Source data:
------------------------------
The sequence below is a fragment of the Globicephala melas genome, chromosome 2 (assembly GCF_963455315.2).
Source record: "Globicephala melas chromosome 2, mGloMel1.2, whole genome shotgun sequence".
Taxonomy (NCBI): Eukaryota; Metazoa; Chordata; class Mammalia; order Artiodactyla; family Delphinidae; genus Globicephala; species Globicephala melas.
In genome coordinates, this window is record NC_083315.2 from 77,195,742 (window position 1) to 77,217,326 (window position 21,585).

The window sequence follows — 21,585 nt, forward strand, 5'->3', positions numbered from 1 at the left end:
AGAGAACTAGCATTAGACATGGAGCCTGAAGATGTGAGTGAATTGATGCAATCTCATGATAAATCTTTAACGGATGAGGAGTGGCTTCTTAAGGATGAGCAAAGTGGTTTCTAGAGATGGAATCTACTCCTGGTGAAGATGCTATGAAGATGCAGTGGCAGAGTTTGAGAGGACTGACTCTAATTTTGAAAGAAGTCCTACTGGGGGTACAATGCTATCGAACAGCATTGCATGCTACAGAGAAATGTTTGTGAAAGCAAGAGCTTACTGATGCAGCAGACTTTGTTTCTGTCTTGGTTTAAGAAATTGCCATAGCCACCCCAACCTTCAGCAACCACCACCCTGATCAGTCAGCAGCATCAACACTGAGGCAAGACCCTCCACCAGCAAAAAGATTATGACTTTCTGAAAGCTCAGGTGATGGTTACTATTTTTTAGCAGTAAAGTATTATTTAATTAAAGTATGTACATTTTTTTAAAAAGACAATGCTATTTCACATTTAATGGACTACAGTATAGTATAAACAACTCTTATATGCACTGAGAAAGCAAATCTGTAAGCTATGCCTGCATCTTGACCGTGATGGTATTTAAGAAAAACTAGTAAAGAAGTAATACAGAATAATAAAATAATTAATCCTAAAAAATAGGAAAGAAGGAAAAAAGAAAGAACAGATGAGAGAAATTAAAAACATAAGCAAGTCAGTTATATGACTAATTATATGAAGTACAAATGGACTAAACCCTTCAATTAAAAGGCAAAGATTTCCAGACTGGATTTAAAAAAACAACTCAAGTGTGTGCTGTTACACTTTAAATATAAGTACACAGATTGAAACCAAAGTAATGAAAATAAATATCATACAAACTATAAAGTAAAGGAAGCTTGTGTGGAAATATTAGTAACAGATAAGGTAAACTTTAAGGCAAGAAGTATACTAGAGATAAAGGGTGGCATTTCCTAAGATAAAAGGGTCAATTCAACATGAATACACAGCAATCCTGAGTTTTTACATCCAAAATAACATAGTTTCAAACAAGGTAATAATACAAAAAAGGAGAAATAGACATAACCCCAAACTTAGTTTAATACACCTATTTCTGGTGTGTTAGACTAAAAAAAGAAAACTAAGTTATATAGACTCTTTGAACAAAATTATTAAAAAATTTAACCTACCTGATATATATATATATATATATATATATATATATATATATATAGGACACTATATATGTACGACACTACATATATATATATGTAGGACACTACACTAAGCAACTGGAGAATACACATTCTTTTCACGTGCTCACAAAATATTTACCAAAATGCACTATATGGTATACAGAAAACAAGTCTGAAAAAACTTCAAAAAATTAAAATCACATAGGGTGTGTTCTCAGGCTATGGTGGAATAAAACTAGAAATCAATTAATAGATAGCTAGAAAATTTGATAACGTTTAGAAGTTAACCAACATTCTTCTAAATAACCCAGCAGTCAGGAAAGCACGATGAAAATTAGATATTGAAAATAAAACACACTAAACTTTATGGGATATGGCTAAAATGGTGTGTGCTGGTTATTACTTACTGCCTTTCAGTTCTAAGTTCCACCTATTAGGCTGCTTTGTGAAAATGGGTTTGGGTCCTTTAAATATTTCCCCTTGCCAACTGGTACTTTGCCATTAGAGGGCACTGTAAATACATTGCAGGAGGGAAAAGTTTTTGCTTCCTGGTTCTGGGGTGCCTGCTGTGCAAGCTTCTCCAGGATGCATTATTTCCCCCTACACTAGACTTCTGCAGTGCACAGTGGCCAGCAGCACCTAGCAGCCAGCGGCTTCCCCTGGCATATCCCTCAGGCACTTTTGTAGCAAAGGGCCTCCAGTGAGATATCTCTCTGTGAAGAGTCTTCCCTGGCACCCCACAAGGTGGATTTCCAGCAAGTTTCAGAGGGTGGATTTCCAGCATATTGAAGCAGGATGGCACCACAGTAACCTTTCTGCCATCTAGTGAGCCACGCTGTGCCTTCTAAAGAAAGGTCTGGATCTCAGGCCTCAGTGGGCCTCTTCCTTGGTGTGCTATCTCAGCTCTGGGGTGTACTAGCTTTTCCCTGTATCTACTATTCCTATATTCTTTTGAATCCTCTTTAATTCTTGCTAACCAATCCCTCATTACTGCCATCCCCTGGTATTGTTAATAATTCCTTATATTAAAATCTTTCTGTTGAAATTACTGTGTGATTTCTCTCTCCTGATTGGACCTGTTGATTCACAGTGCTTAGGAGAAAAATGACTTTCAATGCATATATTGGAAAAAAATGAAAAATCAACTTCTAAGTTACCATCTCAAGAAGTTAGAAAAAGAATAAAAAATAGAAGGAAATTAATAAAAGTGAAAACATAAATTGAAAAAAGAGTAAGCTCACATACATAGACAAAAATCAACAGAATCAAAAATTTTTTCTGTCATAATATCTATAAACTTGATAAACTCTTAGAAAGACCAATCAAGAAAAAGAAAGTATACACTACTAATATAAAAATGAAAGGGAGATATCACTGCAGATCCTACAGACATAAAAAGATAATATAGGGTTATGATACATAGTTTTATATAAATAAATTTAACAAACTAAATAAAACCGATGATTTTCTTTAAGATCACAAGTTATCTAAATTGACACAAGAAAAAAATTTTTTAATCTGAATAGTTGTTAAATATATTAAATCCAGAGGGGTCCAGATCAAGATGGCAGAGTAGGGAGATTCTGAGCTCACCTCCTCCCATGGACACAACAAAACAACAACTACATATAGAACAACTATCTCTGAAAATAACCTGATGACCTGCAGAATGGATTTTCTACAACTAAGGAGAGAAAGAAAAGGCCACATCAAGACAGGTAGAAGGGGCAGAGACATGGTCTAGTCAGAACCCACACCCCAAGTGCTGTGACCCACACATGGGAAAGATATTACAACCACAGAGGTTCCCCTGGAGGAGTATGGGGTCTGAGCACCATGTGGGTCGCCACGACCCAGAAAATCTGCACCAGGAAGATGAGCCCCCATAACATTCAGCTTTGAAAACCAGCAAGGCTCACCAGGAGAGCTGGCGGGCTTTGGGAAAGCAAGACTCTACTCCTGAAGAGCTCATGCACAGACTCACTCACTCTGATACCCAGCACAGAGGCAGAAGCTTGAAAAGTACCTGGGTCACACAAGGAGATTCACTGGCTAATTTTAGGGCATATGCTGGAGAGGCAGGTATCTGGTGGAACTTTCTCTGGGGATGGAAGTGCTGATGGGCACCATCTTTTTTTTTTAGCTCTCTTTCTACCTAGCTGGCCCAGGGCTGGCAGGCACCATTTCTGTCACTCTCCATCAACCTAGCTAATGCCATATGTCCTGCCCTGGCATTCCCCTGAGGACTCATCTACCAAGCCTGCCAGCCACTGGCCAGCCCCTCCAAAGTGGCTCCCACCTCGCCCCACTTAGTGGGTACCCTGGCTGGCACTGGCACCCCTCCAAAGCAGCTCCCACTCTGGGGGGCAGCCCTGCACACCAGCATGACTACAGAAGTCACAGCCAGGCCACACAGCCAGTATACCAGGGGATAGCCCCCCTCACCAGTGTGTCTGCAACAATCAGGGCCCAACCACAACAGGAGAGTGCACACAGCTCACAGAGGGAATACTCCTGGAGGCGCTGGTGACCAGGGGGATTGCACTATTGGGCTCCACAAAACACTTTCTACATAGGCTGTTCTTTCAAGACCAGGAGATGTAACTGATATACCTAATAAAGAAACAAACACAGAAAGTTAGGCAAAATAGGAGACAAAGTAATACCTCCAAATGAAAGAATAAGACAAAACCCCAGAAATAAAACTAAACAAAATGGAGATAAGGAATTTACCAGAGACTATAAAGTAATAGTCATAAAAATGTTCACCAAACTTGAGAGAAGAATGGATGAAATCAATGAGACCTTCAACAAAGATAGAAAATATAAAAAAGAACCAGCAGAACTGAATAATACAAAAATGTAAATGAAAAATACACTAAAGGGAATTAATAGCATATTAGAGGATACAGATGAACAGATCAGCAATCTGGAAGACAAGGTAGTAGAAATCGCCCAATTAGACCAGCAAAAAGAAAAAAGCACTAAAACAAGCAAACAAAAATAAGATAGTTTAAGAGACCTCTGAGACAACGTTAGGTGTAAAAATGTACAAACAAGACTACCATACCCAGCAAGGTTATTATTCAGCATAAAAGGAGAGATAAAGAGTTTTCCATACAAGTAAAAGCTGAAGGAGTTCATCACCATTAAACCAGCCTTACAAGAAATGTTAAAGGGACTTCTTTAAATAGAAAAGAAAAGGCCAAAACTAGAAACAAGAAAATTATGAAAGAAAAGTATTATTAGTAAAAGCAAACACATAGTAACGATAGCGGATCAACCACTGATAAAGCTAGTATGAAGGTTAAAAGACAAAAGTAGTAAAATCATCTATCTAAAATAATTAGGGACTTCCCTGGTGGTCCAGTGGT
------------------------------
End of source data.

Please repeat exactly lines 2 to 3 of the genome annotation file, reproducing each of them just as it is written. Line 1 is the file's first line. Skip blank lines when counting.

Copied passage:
Source record: "Globicephala melas chromosome 2, mGloMel1.2, whole genome shotgun sequence".
Taxonomy (NCBI): Eukaryota; Metazoa; Chordata; class Mammalia; order Artiodactyla; family Delphinidae; genus Globicephala; species Globicephala melas.